Money can be a deciding factor for many candidates after they get an offer letter. Candidates may decline job offers if the compensation and benefits do not meet their expectations. You may offer a competitive salary, but just mentioning the final salary isn’t enough.
Clearly state how frequently the candidate will receive payments. This is important especially for freelancers. Set clear expectations. Tell them if they should expect to be paid on a weekly, bi-monthly, or monthly basis. Also, show the various components that make up the final salary structure. Show exactly how the amount is allocated for housing rent allowance, health benefits, or insurance.
Other than that, mention the holidays that employees are entitled to take in a year. If an employee exhausts all of their holidays, what’s the next option? Are there any holidays that are specifically reserved for medical emergencies? Answer all of these questions in the candidate offer letter. You don’t want any gray areas causing confusion for your employees later on.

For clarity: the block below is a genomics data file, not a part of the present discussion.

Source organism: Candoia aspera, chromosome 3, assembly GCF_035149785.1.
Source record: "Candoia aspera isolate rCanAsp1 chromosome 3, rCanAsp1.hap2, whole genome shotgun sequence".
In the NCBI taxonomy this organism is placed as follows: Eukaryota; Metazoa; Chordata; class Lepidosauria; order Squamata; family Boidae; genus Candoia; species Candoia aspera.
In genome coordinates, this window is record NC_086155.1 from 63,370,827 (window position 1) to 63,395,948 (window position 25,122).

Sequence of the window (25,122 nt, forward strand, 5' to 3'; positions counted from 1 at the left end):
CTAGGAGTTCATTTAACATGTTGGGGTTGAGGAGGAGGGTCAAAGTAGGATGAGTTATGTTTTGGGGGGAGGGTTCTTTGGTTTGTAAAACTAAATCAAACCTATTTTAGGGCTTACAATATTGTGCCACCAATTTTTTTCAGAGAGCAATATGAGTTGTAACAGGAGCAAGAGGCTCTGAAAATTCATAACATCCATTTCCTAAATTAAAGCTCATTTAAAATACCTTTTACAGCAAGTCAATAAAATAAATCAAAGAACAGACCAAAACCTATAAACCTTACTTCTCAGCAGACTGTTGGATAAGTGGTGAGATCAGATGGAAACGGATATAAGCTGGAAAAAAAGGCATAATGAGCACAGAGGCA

Image via Aflac
Whether an employee decides to take a job or not is also dependant on the benefits offered. A study by Aflac showed that 60% of employees are likely to take a job with lower pay if it offers better benefits. So it is important to highlight all of the perks and benefits involved.
If your company allows employees to work from home or allows casual wear, emphasize that. Avid travelers and those who like ample time off prefer jobs that offer such perks. Free food, free trips, paid leave, and parental benefits are some of the additional benefits that should be highlighted.
It can be an overwhelming task to get this section of the offer letter right. There is a lot of important information, but you don’t want it to get too confusing. To make the process easier, you could use an online candidate recruitment software platform.
Image via CandidateRewards
For example, CandidateRewards explains benefits and compensation with the help of pie-diagrams and graphs. It also shows users how various benefit options like tax-deferred retirement plans and insurance coverage affect their direct pay.